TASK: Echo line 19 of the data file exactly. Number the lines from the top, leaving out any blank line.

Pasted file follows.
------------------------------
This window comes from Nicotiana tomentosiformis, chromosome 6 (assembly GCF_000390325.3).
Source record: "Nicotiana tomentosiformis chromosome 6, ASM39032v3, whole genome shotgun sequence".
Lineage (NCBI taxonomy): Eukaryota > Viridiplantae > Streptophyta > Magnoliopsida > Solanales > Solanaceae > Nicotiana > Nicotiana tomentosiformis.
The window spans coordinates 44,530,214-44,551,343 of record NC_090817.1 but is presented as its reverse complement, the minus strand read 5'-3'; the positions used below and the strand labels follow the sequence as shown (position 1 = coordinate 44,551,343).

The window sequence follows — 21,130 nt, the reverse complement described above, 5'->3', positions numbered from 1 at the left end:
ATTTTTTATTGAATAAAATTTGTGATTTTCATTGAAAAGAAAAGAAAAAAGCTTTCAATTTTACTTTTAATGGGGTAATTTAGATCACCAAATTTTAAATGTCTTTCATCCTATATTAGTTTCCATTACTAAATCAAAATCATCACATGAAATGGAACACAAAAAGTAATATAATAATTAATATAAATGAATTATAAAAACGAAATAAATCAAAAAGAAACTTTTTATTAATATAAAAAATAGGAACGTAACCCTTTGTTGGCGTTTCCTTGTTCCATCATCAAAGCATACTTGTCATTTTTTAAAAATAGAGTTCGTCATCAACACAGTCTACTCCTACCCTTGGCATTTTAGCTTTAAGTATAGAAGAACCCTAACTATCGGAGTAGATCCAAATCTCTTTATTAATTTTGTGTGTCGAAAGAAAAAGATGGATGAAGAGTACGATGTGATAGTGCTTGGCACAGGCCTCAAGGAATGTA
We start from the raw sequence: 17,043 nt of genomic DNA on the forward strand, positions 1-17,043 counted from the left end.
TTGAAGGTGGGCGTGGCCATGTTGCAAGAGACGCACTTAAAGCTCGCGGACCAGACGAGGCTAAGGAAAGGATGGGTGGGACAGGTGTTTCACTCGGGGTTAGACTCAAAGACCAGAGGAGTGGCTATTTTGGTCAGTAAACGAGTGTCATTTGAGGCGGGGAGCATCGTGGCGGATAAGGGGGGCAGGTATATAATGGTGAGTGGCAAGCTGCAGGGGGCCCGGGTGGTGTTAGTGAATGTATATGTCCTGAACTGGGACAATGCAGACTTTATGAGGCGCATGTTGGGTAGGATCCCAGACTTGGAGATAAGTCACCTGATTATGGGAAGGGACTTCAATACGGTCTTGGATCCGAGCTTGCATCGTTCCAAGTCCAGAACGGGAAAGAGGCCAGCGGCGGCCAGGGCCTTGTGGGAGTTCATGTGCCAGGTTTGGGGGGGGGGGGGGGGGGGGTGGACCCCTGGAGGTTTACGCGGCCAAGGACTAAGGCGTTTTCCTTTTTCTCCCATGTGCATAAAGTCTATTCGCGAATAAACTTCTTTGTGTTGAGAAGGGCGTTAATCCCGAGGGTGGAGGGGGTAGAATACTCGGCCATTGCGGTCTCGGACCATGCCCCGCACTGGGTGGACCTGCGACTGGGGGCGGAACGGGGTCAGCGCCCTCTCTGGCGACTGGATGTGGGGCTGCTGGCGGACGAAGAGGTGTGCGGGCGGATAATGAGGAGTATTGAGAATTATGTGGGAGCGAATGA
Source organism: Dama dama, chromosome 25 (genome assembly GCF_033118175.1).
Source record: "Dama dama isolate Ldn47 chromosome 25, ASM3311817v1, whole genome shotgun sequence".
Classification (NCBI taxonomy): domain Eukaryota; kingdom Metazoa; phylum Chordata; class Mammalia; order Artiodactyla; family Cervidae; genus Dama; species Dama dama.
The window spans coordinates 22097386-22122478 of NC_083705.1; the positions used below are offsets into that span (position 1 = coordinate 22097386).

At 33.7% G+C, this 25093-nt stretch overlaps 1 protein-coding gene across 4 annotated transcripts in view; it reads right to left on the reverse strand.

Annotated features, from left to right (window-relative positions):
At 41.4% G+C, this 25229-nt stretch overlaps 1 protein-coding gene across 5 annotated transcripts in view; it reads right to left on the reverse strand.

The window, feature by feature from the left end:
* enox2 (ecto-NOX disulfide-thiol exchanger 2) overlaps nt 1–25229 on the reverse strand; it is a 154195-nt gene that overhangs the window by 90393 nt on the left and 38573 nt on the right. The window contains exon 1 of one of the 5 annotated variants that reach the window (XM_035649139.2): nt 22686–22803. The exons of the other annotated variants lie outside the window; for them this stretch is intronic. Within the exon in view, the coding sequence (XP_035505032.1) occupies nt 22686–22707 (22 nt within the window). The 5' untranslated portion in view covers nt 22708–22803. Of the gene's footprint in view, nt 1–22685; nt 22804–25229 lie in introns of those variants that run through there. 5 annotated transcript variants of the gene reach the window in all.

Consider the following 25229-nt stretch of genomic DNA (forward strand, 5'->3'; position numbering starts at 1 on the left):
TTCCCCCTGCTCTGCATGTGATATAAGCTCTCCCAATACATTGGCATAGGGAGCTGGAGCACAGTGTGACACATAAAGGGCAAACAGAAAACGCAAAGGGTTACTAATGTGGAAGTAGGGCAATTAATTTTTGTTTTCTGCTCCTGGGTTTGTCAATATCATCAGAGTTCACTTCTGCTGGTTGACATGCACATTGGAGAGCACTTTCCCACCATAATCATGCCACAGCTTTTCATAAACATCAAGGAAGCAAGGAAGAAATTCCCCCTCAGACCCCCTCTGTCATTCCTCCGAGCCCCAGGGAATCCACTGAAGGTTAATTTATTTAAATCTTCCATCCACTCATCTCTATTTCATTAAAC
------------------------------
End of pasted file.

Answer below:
TTCCCCCTGCTCTGCATGTGATATAAGCTCTCCCAATACATTGGCATAGGGAGCTGGAGCACAGTGTGACACATAAAGGGCAAACAGAAAACGCAAAGGGTTACTAATGTGGAAGTAGGGCAATTAATTTTTGTTTTCTGCTCCTGGGTTTGTCAATATCATCAGAGTTCACTTCTGCTGGTTGACATGCACATTGGAGAGCACTTTCCCACCATAATCATGCCACAGCTTTTCATAAACATCAAGGAAGCAAGGAAGAAATTCCCCCTCAGACCCCCTCTGTCATTCCTCCGAGCCCCAGGGAATCCACTGAAGGTTAATTTATTTAAATCTTCCATCCACTCATCTCTATTTCATTAAAC